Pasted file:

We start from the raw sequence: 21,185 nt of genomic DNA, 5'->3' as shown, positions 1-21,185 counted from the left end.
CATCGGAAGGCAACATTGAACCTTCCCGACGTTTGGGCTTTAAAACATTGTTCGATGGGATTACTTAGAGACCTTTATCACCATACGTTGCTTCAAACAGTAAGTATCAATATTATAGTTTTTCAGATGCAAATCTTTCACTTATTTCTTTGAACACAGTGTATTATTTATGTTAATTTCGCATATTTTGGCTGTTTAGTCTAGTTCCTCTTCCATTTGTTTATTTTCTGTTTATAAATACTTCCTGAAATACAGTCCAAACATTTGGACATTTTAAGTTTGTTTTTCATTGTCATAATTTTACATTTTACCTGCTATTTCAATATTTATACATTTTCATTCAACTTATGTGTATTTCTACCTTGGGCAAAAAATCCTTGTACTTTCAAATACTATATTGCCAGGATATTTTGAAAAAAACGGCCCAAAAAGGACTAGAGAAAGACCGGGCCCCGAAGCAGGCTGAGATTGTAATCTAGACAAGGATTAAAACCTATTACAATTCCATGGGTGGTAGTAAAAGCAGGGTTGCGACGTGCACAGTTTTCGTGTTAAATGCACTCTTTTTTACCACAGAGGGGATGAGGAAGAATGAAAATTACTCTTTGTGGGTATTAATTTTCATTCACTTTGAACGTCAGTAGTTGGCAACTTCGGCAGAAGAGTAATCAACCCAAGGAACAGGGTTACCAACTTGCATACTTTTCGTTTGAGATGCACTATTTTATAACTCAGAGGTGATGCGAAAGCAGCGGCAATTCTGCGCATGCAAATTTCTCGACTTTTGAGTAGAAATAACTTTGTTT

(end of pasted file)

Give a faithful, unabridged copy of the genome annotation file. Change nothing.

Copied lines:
We start from the raw sequence: 21,185 nt of genomic DNA, 5'->3' as shown, positions 1-21,185 counted from the left end.
CATCGGAAGGCAACATTGAACCTTCCCGACGTTTGGGCTTTAAAACATTGTTCGATGGGATTACTTAGAGACCTTTATCACCATACGTTGCTTCAAACAGTAAGTATCAATATTATAGTTTTTCAGATGCAAATCTTTCACTTATTTCTTTGAACACAGTGTATTATTTATGTTAATTTCGCATATTTTGGCTGTTTAGTCTAGTTCCTCTTCCATTTGTTTATTTTCTGTTTATAAATACTTCCTGAAATACAGTCCAAACATTTGGACATTTTAAGTTTGTTTTTCATTGTCATAATTTTACATTTTACCTGCTATTTCAATATTTATACATTTTCATTCAACTTATGTGTATTTCTACCTTGGGCAAAAAATCCTTGTACTTTCAAATACTATATTGCCAGGATATTTTGAAAAAAACGGCCCAAAAAGGACTAGAGAAAGACCGGGCCCCGAAGCAGGCTGAGATTGTAATCTAGACAAGGATTAAAACCTATTACAATTCCATGGGTGGTAGTAAAAGCAGGGTTGCGACGTGCACAGTTTTCGTGTTAAATGCACTCTTTTTTACCACAGAGGGGATGAGGAAGAATGAAAATTACTCTTTGTGGGTATTAATTTTCATTCACTTTGAACGTCAGTAGTTGGCAACTTCGGCAGAAGAGTAATCAACCCAAGGAACAGGGTTACCAACTTGCATACTTTTCGTTTGAGATGCACTATTTTATAACTCAGAGGTGATGCGAAAGCAGCGGCAATTCTGCGCATGCAAATTTCTCGACTTTTGAGTAGAAATAACTTTGTTT